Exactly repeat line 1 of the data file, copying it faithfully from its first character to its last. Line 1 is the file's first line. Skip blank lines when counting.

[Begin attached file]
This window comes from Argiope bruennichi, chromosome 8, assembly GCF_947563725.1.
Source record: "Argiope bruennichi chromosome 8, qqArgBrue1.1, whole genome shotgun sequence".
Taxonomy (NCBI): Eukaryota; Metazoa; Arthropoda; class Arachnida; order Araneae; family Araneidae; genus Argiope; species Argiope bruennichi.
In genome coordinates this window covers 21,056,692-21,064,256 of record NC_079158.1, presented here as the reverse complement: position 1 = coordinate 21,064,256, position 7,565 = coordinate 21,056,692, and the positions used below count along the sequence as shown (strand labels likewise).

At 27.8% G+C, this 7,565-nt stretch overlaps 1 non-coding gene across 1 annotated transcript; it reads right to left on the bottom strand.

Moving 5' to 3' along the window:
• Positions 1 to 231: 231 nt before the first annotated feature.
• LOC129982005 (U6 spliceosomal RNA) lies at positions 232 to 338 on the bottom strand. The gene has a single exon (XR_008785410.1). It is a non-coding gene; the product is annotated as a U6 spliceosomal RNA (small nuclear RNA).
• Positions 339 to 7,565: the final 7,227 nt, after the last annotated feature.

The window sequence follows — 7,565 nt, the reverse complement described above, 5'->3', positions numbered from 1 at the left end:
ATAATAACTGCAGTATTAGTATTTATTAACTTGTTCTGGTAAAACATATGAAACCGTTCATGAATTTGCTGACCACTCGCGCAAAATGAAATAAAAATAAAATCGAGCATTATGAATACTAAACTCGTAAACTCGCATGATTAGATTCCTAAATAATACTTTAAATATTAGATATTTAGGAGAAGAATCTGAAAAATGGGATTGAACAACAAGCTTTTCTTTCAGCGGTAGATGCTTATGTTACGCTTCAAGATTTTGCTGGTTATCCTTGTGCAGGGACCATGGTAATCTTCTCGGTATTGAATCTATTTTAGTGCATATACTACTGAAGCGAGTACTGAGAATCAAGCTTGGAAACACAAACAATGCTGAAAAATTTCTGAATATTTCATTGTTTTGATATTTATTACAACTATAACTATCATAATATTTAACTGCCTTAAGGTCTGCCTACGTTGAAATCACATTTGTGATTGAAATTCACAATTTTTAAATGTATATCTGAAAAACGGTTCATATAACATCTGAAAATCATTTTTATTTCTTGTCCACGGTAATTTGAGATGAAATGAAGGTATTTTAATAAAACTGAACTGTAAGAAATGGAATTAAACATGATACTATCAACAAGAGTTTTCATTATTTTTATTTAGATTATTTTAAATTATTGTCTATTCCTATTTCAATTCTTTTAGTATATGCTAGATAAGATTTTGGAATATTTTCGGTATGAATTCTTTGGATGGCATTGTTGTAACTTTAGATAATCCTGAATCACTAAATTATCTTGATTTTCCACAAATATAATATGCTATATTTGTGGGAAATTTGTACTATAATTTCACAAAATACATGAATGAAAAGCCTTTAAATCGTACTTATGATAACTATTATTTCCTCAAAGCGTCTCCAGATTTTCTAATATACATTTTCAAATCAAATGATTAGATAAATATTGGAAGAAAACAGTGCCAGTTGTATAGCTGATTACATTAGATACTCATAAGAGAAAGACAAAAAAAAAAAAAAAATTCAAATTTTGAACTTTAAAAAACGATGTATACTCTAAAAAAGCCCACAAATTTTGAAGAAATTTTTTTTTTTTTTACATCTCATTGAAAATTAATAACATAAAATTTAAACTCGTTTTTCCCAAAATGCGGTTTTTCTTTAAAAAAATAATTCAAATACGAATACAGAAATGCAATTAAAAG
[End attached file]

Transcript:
This window comes from Argiope bruennichi, chromosome 8, assembly GCF_947563725.1.